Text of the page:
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Brent crude oil prices over the last 6 months.

incentives to intervene

Over the past few months, there has been notable price volatility in the oil market, although the overall trend has been down since the second-quarter high of $123.58 a barrel on June 8, as illustrated in the chart above. Over the past 10 days, oil prices have fluctuated between $84 and $90 a barrel and the risk of the oil falling in value further is a key reason for OPEC+’s decision.

A second reason for the cut is the need to improve the spare capacity of some of the main oil-producing nations, notably Saudi Arabia. With the threat of a US-led price cap on Russian oil exports looming, supply is expected to tighten even further, with Saudi Arabia ramping up production again to take advantage of higher prices. By cutting production ahead of a price cap on Russian oil, OPEC+ is also sending a strong message to the US that buyers will not dictate oil prices.

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Russia also has much to gain from higher oil prices. Because of the sanctions imposed on the nation after its invasion of Ukraine, the procurement market in which Russia can sell its oil has been reduced to a few remaining participants. In addition, Russia and Saudi Arabia are likely to benefit more from high oil prices than elsewhere; The nations are the third and second largest oil producers, behind only the US, but their energy revenues are proportionally more important than in the United States’ diversified economy.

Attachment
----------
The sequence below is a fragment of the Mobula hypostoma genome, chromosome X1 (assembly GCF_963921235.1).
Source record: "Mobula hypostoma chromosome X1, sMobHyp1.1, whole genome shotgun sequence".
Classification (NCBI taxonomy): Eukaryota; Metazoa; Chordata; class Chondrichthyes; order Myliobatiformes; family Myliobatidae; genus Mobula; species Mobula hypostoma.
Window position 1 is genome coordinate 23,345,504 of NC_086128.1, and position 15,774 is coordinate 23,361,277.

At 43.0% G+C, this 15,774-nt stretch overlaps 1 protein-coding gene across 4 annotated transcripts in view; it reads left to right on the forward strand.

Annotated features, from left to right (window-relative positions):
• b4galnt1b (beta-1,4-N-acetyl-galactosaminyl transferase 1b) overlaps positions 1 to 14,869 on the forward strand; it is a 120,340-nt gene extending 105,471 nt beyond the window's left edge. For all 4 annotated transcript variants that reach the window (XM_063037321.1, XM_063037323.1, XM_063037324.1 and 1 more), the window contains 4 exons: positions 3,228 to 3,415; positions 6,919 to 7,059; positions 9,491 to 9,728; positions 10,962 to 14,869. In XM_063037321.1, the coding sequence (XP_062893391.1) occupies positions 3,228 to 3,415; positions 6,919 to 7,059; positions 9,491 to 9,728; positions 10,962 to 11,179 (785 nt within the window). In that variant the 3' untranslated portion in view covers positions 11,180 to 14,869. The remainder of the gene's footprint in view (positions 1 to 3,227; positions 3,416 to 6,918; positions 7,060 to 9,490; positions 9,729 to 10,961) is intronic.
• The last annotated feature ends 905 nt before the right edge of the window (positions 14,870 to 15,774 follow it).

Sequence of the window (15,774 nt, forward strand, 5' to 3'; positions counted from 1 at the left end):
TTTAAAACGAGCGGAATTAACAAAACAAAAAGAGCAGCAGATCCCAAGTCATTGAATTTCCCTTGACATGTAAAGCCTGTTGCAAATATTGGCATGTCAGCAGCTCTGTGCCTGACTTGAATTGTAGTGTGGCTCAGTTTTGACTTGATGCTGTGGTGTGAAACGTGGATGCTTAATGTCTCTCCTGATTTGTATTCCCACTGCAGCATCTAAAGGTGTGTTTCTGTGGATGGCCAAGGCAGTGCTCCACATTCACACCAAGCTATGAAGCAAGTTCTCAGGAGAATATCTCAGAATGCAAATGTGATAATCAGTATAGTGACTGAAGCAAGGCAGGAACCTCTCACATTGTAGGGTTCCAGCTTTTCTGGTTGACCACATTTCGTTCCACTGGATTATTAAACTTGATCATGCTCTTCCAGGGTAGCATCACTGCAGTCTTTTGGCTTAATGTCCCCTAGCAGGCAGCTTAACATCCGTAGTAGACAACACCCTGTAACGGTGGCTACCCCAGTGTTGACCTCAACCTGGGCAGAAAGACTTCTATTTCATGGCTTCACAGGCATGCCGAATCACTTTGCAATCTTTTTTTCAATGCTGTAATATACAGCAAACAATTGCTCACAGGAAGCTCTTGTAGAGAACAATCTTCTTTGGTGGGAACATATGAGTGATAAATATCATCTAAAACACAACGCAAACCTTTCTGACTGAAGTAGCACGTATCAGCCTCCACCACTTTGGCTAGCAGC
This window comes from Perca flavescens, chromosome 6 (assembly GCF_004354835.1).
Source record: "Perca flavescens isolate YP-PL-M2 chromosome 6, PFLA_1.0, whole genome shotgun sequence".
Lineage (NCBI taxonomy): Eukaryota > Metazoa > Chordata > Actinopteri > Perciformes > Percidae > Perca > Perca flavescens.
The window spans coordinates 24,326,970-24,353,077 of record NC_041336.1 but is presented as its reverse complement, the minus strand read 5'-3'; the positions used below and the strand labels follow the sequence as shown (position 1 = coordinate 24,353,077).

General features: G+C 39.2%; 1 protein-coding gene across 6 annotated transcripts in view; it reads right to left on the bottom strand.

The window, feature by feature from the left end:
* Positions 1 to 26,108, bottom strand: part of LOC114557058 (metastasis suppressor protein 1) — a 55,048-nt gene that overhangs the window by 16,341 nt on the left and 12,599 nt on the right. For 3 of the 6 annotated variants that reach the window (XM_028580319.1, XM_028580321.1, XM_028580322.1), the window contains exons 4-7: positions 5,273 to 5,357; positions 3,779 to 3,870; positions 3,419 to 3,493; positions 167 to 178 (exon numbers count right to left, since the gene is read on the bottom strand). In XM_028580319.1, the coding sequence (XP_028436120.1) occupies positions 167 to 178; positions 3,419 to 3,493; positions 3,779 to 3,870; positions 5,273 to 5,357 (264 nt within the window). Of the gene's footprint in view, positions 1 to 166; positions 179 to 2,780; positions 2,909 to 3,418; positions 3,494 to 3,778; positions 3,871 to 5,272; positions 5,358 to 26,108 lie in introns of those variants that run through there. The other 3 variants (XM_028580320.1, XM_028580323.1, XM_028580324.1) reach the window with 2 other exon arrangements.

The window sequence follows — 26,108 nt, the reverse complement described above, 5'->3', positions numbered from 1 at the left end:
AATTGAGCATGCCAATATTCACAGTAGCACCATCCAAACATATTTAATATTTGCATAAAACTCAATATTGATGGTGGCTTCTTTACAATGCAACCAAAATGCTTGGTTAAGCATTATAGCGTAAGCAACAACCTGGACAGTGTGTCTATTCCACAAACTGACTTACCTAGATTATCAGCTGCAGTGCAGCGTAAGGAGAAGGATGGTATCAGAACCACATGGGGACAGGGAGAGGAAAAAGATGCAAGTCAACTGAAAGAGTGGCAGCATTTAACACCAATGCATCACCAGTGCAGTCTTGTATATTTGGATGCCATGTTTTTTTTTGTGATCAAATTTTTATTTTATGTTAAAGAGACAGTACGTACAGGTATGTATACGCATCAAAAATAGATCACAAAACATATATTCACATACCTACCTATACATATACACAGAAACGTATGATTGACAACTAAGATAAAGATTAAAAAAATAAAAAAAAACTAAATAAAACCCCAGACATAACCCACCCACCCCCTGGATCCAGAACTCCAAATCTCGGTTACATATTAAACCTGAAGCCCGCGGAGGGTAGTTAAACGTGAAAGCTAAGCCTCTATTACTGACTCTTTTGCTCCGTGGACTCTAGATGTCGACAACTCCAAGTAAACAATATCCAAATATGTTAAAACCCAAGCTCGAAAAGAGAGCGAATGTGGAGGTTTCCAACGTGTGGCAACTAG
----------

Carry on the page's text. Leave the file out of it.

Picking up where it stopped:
The move toward an alliance between Riyadh and Moscow will frustrate the United States. Earlier this year, President Biden reportedly traveled to Saudi Arabia to negotiate commitments to increase the country’s oil production. The trip was particularly significant given Biden’s criticism of Crown Prince Mohammed bin Salman over his alleged connection to the murder of journalist Jamal Khashoggi. This latest OPEC+ announcement casts an unfavorable light on Biden’s trip to Riyadh and increases the pressure on his government ahead of the nation’s midterm elections in November.